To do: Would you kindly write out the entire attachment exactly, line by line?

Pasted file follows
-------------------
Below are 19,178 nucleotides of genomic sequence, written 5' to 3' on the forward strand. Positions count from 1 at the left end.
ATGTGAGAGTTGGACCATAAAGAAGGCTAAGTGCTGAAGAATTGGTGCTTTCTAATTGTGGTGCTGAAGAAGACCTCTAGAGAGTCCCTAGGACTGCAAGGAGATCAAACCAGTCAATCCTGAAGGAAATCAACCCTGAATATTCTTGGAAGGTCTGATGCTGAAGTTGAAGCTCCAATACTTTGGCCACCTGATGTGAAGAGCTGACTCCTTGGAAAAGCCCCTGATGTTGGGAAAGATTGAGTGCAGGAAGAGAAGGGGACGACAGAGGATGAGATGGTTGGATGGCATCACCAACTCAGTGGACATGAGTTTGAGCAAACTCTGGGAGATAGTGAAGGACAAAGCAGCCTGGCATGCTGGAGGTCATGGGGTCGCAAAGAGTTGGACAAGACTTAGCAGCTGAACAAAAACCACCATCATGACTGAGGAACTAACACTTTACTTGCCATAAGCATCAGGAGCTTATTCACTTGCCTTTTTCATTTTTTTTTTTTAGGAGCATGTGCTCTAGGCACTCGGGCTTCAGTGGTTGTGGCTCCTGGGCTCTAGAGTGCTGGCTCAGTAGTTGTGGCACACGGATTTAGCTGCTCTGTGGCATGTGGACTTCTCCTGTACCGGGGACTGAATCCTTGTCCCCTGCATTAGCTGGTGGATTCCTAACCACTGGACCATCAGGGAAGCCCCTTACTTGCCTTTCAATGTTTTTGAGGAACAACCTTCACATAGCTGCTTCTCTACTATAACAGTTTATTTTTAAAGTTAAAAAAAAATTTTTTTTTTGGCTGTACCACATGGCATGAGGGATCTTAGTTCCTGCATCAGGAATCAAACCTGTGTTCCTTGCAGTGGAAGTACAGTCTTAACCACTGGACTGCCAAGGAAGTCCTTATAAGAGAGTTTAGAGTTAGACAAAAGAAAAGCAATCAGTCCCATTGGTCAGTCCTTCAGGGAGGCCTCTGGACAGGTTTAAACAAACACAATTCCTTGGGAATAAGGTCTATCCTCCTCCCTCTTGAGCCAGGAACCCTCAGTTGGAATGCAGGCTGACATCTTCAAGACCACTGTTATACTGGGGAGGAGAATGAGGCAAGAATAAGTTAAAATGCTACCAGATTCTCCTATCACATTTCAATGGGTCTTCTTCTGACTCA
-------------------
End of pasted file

Below are 19,178 nucleotides of genomic sequence, written 5' to 3' on the forward strand. Positions count from 1 at the left end.
ATGTGAGAGTTGGACCATAAAGAAGGCTAAGTGCTGAAGAATTGGTGCTTTCTAATTGTGGTGCTGAAGAAGACCTCTAGAGAGTCCCTAGGACTGCAAGGAGATCAAACCAGTCAATCCTGAAGGAAATCAACCCTGAATATTCTTGGAAGGTCTGATGCTGAAGTTGAAGCTCCAATACTTTGGCCACCTGATGTGAAGAGCTGACTCCTTGGAAAAGCCCCTGATGTTGGGAAAGATTGAGTGCAGGAAGAGAAGGGGACGACAGAGGATGAGATGGTTGGATGGCATCACCAACTCAGTGGACATGAGTTTGAGCAAACTCTGGGAGATAGTGAAGGACAAAGCAGCCTGGCATGCTGGAGGTCATGGGGTCGCAAAGAGTTGGACAAGACTTAGCAGCTGAACAAAAACCACCATCATGACTGAGGAACTAACACTTTACTTGCCATAAGCATCAGGAGCTTATTCACTTGCCTTTTTCATTTTTTTTTTTTAGGAGCATGTGCTCTAGGCACTCGGGCTTCAGTGGTTGTGGCTCCTGGGCTCTAGAGTGCTGGCTCAGTAGTTGTGGCACACGGATTTAGCTGCTCTGTGGCATGTGGACTTCTCCTGTACCGGGGACTGAATCCTTGTCCCCTGCATTAGCTGGTGGATTCCTAACCACTGGACCATCAGGGAAGCCCCTTACTTGCCTTTCAATGTTTTTGAGGAACAACCTTCACATAGCTGCTTCTCTACTATAACAGTTTATTTTTAAAGTTAAAAAAAAATTTTTTTTTTGGCTGTACCACATGGCATGAGGGATCTTAGTTCCTGCATCAGGAATCAAACCTGTGTTCCTTGCAGTGGAAGTACAGTCTTAACCACTGGACTGCCAAGGAAGTCCTTATAAGAGAGTTTAGAGTTAGACAAAAGAAAAGCAATCAGTCCCATTGGTCAGTCCTTCAGGGAGGCCTCTGGACAGGTTTAAACAAACACAATTCCTTGGGAATAAGGTCTATCCTCCTCCCTCTTGAGCCAGGAACCCTCAGTTGGAATGCAGGCTGACATCTTCAAGACCACTGTTATACTGGGGAGGAGAATGAGGCAAGAATAAGTTAAAATGCTACCAGATTCTCCTATCACATTTCAATGGGTCTTCTTCTGACTCA